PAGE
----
My most important work is not what I’ve always thought

Image: This mobile, hanging in my office, was given to me by my friend Mary Harris when I got tenure.  It’s driftwood from the Skunk River in Iowa.  I’d just gotten tenure, and it’s made of dead wood – get it?

A rather poorly-executed and very poorly-communicated study made a big splash last week, with the claim that half of all ecologists “drop out” of the field within just 5 years.  The many, many flaws in this way of measuring and communicating people’s career trajectories have been thrashed out in other places, so I’ll just note for the record that by the paper’s critera, I myself have “dropped out” of the field.*  You see, the study chose a set of 9 ecology journals, and defined a “dropout” as someone who hasn’t published in any of those 9 journals in the last 3 years.  My last paper in the target 9 was in Ecography in 2014; apparently the 14 papers I’ve since published in other journals (not to mention the book I’ve published) have no bearing on my abandonment of science.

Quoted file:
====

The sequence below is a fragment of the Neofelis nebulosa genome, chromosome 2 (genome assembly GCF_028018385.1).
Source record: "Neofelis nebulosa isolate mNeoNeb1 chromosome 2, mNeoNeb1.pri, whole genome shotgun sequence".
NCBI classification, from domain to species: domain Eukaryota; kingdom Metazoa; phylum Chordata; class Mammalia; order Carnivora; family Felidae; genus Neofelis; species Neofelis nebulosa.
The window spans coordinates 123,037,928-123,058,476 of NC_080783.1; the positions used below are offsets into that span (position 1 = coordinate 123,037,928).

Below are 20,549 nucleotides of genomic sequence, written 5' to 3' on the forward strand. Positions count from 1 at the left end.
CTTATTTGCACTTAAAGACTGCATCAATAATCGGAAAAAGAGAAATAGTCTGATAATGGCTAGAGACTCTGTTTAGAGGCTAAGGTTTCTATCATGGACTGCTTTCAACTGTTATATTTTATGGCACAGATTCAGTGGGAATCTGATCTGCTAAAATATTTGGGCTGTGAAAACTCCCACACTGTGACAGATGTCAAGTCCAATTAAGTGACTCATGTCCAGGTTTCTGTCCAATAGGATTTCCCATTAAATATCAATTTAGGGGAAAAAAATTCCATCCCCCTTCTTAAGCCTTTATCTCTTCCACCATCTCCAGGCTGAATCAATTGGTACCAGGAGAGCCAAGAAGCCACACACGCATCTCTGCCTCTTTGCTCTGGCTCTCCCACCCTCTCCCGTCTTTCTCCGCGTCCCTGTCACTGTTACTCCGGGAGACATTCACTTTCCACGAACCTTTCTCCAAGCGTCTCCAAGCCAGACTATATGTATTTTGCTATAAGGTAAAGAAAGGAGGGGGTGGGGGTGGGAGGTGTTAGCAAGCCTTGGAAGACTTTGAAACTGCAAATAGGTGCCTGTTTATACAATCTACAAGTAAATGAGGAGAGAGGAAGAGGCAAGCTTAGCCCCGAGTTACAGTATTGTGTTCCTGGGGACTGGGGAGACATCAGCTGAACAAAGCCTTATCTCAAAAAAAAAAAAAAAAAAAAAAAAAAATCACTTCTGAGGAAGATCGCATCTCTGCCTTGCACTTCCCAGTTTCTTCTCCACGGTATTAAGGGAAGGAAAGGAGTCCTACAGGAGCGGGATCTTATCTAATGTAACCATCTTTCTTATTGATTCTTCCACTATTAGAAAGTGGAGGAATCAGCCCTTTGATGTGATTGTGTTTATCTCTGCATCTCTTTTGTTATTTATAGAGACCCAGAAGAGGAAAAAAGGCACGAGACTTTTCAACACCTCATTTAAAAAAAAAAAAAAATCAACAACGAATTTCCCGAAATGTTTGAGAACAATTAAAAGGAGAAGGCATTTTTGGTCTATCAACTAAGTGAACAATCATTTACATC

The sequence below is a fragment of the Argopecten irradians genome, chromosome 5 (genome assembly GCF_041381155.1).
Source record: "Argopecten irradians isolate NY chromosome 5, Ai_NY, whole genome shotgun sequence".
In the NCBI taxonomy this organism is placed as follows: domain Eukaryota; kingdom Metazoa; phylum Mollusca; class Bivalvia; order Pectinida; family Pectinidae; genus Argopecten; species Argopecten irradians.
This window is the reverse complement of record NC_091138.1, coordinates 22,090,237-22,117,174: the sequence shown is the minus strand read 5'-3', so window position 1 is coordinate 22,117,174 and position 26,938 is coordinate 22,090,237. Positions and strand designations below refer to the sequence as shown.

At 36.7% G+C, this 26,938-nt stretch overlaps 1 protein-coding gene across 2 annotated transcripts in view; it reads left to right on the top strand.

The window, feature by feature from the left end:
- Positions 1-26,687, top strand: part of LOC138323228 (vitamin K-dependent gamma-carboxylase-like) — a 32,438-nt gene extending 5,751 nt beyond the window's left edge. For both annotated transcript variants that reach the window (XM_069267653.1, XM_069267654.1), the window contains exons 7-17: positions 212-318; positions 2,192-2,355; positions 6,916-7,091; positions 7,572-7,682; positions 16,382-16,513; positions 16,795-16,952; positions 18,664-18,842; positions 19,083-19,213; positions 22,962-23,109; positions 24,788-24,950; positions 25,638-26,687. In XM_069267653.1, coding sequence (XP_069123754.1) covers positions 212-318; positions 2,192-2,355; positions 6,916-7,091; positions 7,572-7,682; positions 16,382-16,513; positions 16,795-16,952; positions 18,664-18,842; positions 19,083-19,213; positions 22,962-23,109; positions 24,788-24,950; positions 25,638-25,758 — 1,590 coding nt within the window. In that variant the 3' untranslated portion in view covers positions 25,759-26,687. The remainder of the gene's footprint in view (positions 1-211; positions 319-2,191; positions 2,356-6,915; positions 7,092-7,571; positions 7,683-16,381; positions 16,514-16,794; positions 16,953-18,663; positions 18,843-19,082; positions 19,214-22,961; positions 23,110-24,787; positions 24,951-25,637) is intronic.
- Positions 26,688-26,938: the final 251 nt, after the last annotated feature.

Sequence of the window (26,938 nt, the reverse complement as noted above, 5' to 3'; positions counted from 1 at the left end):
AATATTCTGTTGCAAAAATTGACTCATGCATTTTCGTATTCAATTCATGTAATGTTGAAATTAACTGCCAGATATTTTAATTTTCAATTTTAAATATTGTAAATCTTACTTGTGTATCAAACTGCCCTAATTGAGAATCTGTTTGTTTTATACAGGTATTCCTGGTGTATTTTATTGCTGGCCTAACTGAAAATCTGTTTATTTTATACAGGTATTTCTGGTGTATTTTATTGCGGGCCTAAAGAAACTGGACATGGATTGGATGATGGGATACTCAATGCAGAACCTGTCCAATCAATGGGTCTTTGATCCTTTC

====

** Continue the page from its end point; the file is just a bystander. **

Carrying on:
A lot of the criticism of the study (including the criticism I just leveled) has been about the idea that contribution to the field can be captured by repeated publishing in the same set of 9 journals.  This criticism is, of course, entirely deserved.  But in another way, it spectacularly misses the point, distracting attention from a more subtle but much more important problem with the study’s concept of contributing vs. “dropping out”.  It’s something I’ve been thinking about lately, because I’ve realized for a long time I had it wrong too.

You see, I once thought that my most important contribution to the development of my field was my publication of peer-reviewed papers.  Those represented the new things I’d puzzled out about nature, and by publishing I was adding those things to our global storehouse of knowledge.  That, I thought, was what it meant to contribute to the field.  That so many of us obsessively track publication records, citation counts, and their bibliometric kin suggests that my thinking on that is widely shared.  But it was wrong.